Media Violence: Effects on Youth
Media Violence: Is It Corrupting Our Youth? Ever since the Columbine massacre, there has been many people who blame video games for violence among our youth. In the past few years, it has become normal for all branches of media to depict violence as an everyday thing. Because a vast majority of children watch television or play video games, it is no wonder that adults try to make the connection between the two. Although the media can have an affect on kids, there are also a great many socio-economic factors involved in a child’s behavior.
This is the problem our society faces now that some people say the media can influence your psyche, perspective, and overall behavior, but so do your friends, so do your parents, so do your teachers, so do books. The real question is who is to blame? Movies, music, television shows, video games, none of these things actually make people commit crimes. Violence in the media and the real world rise in violence among children is not a cause but merely a coincidence. A person is an accumulation of their real life experiences.
Children do not turn into a crazed maniac after playing a computer game or seeing a movie with violence. The easiest place to obtain a mind for violence is from a home setting. Adults want to find an outside source for the growth in violence among children instead of taking the blame first hand. It is the parents, those actually responsible for this corruption, who try to suggest otherwise and negligence on the part of those who seek to find a different cause. Adults seem to steer away from the increasingly true fact that our whole American society is doing this to its younger generation, and not just the media.
To prove this, news reports after the Columbine massacre in which two troubled teens go on a murderous rampage, attribute the kids actions to a violent game called “DOOM”. The media is not the problem, because kids will act violent regardless. This tragedy was a result of a mixture of bad peers, bad home life, and the friendship of two people who had anger problems. The parents would have based their actions off of something else if they did not have games like “DOOM” to avoid scrutiny.
Many times kids have outbursts of odd or dangerous behavior that they know will get them in trouble, but instead of taking the blame, they attribute it to some other source, although in this case, it is the parents and news media who do this. An example of this type of behavior is the circumstances surrounding the famous Salem witchcraft trials, where young girls resorted to blaming their unholy actions solely on another person or the devil. These days, the “devil made me do it” and “witchcraft” excuse has lost its credibility.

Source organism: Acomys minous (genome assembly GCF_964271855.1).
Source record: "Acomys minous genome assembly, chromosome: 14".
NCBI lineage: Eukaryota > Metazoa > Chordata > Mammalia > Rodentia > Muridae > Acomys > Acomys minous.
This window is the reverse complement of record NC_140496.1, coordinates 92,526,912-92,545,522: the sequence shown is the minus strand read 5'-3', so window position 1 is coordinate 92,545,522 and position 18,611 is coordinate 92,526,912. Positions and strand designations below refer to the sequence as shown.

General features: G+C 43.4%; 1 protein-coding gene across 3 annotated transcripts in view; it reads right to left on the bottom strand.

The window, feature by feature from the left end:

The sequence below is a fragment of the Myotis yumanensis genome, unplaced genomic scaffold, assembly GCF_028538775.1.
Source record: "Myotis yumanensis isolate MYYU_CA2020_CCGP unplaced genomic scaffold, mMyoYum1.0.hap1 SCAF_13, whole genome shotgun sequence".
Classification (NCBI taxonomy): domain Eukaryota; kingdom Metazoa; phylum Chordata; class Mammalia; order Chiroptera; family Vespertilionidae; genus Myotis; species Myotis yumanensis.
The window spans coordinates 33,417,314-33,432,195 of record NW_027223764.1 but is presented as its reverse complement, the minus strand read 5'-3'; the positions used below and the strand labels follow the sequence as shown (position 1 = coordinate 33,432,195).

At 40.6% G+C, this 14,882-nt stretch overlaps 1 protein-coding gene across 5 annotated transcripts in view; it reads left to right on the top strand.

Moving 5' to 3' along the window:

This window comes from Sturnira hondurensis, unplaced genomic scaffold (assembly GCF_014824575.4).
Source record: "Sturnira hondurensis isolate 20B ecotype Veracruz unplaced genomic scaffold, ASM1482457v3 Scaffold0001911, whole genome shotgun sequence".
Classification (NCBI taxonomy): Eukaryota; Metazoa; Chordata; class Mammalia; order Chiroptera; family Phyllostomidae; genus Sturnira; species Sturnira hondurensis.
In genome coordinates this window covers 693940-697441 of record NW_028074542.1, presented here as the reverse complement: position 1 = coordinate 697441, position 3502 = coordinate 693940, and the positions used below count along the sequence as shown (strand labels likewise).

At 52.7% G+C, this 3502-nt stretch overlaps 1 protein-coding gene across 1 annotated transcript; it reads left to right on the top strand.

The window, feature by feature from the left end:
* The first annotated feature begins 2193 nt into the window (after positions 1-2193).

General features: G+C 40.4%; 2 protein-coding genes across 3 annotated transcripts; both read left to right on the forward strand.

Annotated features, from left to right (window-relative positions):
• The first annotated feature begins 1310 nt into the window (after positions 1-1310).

Now people have to find something else to take the blame and what easier target than a violent videogame. It was not DOOM that made these kids do what they did, but a mental instability, a penchant for violent behavior, and other psychological factors that did. Sure, they can model their multiple homicides after their favorite video game or death metal lyric, but in the end, they still killed people because they were mentally unstable and antisocial. I firmly believe a greater fault in issues like these lay with the parents, as they are ones that are supposed to teach their kids right from wrong.
Later in the investigation, the attention did finally turn to the parents and what they did wrong, but the bad light that had already been put on those types of media has never vanished. With each of these types of cases, rarely do we ever hear of investigations of how these children were raised or what their environments they grew up in were like. A cause for the rise in violence is the fall in interaction between kids and their parents, which can create mental separation where the child does not feel important. This could cause kids to act out, mainly through violence, to get attention from the adults.
Parents need to step up their parenting skills and do what they need to do, instead of pointing fingers at everyone else. If these kids are troubled, anything can trigger violence and misbehavior. We have natural logics that develop to what is right and wrong and what is fact and what is fiction. One of the key factors in this development is the parents and other adults in the child’s life. Adults are more influencing to kids than TV shows and video games, so adults should take responsibility for how the child acts.
If parents seriously believe that violent media is doing this to their kids, then they should control what the kids can and cannot be exposed to. There are plenty of examples of how not to behave out there. It is up to each person and/or their parents to decide what is and is not acceptable behavior to emulate and fill his or her head with. At the end of the day, regardless of the outcome, we are responsible for our actions. If a person were to compare violence in youth here in the United States and violence in youth in the rest of the world, the person would see that there is little if any correlation between media and violence.
It is the people who raise the kids who corrupt them and not the media. Personal responsibility has been slowly eroded over the last twenty years to a point where people are no longer responsible for being morbidly obese or going on crime sprees and murdering people. Personal responsibility is not only a moral and ethical imperative for society; it is liberating and strengthening for an individual. This type of blame shifting is at the core of what is wrong with society today. People need to stand up, take responsibility, and finally make a change.